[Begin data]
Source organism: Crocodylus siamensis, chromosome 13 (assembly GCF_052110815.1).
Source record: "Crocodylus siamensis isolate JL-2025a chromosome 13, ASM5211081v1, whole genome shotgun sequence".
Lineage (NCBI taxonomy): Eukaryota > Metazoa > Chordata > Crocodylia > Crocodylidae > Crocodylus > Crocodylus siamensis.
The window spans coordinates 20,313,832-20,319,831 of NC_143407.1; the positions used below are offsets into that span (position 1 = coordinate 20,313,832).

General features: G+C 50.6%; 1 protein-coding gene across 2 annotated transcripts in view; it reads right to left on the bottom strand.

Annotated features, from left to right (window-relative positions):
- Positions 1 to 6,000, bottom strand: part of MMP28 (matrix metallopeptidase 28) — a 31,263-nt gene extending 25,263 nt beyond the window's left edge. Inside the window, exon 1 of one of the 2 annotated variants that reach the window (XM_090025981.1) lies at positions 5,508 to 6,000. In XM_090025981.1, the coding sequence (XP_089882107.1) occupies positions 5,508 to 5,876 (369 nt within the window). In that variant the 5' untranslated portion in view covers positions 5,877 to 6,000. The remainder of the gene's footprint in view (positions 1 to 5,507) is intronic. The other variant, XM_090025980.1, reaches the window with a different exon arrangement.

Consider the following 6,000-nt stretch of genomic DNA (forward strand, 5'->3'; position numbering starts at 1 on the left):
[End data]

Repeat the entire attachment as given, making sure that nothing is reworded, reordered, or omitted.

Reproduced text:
Source organism: Crocodylus siamensis, chromosome 13 (assembly GCF_052110815.1).
Source record: "Crocodylus siamensis isolate JL-2025a chromosome 13, ASM5211081v1, whole genome shotgun sequence".
Lineage (NCBI taxonomy): Eukaryota > Metazoa > Chordata > Crocodylia > Crocodylidae > Crocodylus > Crocodylus siamensis.
The window spans coordinates 20,313,832-20,319,831 of NC_143407.1; the positions used below are offsets into that span (position 1 = coordinate 20,313,832).

General features: G+C 50.6%; 1 protein-coding gene across 2 annotated transcripts in view; it reads right to left on the bottom strand.

Annotated features, from left to right (window-relative positions):
- Positions 1 to 6,000, bottom strand: part of MMP28 (matrix metallopeptidase 28) — a 31,263-nt gene extending 25,263 nt beyond the window's left edge. Inside the window, exon 1 of one of the 2 annotated variants that reach the window (XM_090025981.1) lies at positions 5,508 to 6,000. In XM_090025981.1, the coding sequence (XP_089882107.1) occupies positions 5,508 to 5,876 (369 nt within the window). In that variant the 5' untranslated portion in view covers positions 5,877 to 6,000. The remainder of the gene's footprint in view (positions 1 to 5,507) is intronic. The other variant, XM_090025980.1, reaches the window with a different exon arrangement.

Consider the following 6,000-nt stretch of genomic DNA (forward strand, 5'->3'; position numbering starts at 1 on the left):